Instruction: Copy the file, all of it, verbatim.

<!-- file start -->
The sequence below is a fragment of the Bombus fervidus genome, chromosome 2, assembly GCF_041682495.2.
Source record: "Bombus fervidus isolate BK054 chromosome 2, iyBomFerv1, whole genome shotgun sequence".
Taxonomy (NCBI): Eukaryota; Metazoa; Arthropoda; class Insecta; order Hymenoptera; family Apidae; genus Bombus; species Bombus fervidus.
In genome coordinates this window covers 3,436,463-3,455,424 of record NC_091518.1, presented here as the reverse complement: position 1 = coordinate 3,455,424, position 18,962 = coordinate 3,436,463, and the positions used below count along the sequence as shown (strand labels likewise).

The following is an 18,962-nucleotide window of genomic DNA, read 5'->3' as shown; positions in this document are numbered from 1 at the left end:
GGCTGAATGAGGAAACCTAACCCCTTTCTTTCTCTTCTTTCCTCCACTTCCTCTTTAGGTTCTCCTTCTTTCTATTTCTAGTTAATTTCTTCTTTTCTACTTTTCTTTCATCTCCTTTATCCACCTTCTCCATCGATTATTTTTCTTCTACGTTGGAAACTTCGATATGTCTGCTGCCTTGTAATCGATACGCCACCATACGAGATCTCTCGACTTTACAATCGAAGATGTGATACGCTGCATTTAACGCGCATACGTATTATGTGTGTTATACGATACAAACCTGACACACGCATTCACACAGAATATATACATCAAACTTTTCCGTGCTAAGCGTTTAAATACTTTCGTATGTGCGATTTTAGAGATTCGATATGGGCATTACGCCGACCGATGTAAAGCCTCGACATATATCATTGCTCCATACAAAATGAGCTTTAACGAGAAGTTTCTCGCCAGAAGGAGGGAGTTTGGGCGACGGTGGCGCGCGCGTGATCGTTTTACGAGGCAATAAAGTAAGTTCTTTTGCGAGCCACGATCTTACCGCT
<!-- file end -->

The sequence below is a fragment of the Bombus fervidus genome, chromosome 2, assembly GCF_041682495.2.
Source record: "Bombus fervidus isolate BK054 chromosome 2, iyBomFerv1, whole genome shotgun sequence".
Taxonomy (NCBI): Eukaryota; Metazoa; Arthropoda; class Insecta; order Hymenoptera; family Apidae; genus Bombus; species Bombus fervidus.
In genome coordinates this window covers 3,436,463-3,455,424 of record NC_091518.1, presented here as the reverse complement: position 1 = coordinate 3,455,424, position 18,962 = coordinate 3,436,463, and the positions used below count along the sequence as shown (strand labels likewise).

The following is an 18,962-nucleotide window of genomic DNA, read 5'->3' as shown; positions in this document are numbered from 1 at the left end:
GGCTGAATGAGGAAACCTAACCCCTTTCTTTCTCTTCTTTCCTCCACTTCCTCTTTAGGTTCTCCTTCTTTCTATTTCTAGTTAATTTCTTCTTTTCTACTTTTCTTTCATCTCCTTTATCCACCTTCTCCATCGATTATTTTTCTTCTACGTTGGAAACTTCGATATGTCTGCTGCCTTGTAATCGATACGCCACCATACGAGATCTCTCGACTTTACAATCGAAGATGTGATACGCTGCATTTAACGCGCATACGTATTATGTGTGTTATACGATACAAACCTGACACACGCATTCACACAGAATATATACATCAAACTTTTCCGTGCTAAGCGTTTAAATACTTTCGTATGTGCGATTTTAGAGATTCGATATGGGCATTACGCCGACCGATGTAAAGCCTCGACATATATCATTGCTCCATACAAAATGAGCTTTAACGAGAAGTTTCTCGCCAGAAGGAGGGAGTTTGGGCGACGGTGGCGCGCGCGTGATCGTTTTACGAGGCAATAAAGTAAGTTCTTTTGCGAGCCACGATCTTACCGCT